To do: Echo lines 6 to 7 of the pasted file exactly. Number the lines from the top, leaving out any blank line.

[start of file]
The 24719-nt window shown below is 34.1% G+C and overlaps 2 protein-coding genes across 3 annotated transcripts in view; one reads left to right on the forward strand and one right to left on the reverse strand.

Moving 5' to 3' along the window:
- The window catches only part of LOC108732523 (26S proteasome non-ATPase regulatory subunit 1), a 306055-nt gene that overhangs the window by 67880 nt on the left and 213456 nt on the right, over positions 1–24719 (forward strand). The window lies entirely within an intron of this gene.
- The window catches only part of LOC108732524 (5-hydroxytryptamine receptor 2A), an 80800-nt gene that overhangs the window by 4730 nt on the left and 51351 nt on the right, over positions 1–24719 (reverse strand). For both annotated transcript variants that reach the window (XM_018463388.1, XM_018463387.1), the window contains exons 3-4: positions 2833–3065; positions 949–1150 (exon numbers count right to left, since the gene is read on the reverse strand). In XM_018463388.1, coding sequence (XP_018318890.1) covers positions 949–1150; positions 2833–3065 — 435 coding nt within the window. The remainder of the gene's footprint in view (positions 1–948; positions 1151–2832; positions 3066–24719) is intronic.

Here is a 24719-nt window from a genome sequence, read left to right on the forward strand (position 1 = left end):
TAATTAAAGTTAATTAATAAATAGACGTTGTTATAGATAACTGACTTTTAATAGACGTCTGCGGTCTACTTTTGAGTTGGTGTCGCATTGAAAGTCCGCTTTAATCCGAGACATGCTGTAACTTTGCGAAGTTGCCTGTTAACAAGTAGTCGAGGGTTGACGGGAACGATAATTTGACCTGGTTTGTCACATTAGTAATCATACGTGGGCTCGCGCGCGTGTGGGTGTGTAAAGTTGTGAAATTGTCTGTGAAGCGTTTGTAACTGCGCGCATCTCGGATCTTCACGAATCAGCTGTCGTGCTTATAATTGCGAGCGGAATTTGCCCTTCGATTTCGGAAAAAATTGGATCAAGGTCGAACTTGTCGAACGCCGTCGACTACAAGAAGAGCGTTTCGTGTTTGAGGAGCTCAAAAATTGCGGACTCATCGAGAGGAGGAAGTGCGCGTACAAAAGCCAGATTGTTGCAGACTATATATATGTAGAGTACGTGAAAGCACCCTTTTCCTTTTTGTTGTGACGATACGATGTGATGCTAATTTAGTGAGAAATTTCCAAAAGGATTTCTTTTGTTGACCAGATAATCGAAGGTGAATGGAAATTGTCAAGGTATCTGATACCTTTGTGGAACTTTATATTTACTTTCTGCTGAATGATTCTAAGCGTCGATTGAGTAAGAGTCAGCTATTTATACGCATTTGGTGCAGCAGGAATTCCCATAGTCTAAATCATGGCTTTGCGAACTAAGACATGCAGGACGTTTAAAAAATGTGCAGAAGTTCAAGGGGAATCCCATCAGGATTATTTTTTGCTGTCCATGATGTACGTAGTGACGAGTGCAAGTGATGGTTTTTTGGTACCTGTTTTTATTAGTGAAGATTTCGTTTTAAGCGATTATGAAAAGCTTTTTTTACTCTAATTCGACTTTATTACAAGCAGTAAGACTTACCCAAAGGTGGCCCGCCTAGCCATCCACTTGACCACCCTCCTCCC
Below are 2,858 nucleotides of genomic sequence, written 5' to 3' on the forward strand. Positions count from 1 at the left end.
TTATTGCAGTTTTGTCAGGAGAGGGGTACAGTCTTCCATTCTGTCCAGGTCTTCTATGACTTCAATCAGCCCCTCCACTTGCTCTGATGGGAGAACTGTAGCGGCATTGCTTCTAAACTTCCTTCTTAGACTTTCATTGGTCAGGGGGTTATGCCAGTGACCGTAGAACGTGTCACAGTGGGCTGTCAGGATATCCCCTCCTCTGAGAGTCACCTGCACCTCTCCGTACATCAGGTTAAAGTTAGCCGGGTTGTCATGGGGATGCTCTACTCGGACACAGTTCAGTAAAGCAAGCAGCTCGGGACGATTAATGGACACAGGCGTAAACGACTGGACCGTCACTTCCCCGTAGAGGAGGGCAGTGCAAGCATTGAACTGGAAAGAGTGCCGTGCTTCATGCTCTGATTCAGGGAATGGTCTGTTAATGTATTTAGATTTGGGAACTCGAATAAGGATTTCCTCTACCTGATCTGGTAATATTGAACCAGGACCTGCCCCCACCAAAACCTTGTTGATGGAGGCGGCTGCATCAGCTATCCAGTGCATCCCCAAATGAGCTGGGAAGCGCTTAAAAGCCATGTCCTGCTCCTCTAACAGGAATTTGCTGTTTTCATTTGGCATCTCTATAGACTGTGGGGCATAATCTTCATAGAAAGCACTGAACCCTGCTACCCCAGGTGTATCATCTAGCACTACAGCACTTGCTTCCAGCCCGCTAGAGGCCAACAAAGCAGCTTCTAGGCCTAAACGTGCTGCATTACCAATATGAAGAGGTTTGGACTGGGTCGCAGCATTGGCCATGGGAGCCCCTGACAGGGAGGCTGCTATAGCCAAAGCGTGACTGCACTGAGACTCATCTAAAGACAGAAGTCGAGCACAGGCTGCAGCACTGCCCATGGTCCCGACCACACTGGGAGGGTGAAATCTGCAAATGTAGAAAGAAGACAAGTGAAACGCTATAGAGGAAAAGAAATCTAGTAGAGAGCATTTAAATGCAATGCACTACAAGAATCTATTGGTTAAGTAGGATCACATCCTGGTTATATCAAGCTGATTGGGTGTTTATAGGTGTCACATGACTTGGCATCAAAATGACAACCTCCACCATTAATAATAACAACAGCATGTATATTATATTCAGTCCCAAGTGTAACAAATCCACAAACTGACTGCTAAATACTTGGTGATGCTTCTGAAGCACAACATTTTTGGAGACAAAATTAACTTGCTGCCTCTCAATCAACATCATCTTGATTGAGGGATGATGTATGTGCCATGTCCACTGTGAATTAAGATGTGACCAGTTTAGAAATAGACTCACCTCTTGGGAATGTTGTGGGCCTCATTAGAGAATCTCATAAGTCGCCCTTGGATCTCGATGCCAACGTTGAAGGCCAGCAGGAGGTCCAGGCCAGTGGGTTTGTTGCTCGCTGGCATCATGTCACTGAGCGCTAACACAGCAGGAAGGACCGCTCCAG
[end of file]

TAATTAAAGTTAATTAATAAATAGACGTTGTTATAGATAACTGACTTTTAATAGACGTCTGCGGTCTACTTTTGAGTTGGTGTCGCATTGAAAGTCCGCTTTAATCCGAGACATGCTGTAACTTTGCGAAGTTGCCTGTTAACAAGTAGTCGAGGGTTGACGGGAACGATAATTTGACCTGGTTTGTCACATTAGTAATCATACGTGGGCTCGCGCGCGTGTGGGTGTGTAAAGTTGTGAAATTGTCTGTGAAGCGTTTGTAACTGCGCGCATCTCGGATCTTCACGAATCAGCTGTCGTGCTTATAATTGCGAGCGGAATTTGCCCTTCGATTTCGGAAAAAATTGGATCAAGGTCGAACTTGTCGAACGCCGTCGACTACAAGAAGAGCGTTTCGTGTTTGAGGAGCTCAAAAATTGCGGACTCATCGAGAGGAGGAAGTGCGCGTACAAAAGCCAGATTGTTGCAGACTATATATATGTAGAGTACGTGAAAGCACCCTTTTCCTTTTTGTTGTGACGATACGATGTGATGCTAATTTAGTGAGAAATTTCCAAAAGGATTTCTTTTGTTGACCAGATAATCGAAGGTGAATGGAAATTGTCAAGGTATCTGATACCTTTGTGGAACTTTATATTTACTTTCTGCTGAATGATTCTAAGCGTCGATTGAGTAAGAGTCAGCTATTTATACGCATTTGGTGCAGCAGGAATTCCCATAGTCTAAATCATGGCTTTGCGAACTAAGACATGCAGGACGTTTAAAAAATGTGCAGAAGTTCAAGGGGAATCCCATCAGGATTATTTTTTGCTGTCCATGATGTACGTAGTGACGAGTGCAAGTGATGGTTTTTTGGTACCTGTTTTTATTAGTGAAGATTTCGTTTTAAGCGATTATGAAAAGCTTTTTTTACTCTAATTCGACTTTATTACAAGCAGTAAGACTTACCCAAAGGTGGCCCGCCTAGCCATCCACTTGACCACCCTCCTCCC
Below are 2,858 nucleotides of genomic sequence, written 5' to 3' on the forward strand. Positions count from 1 at the left end.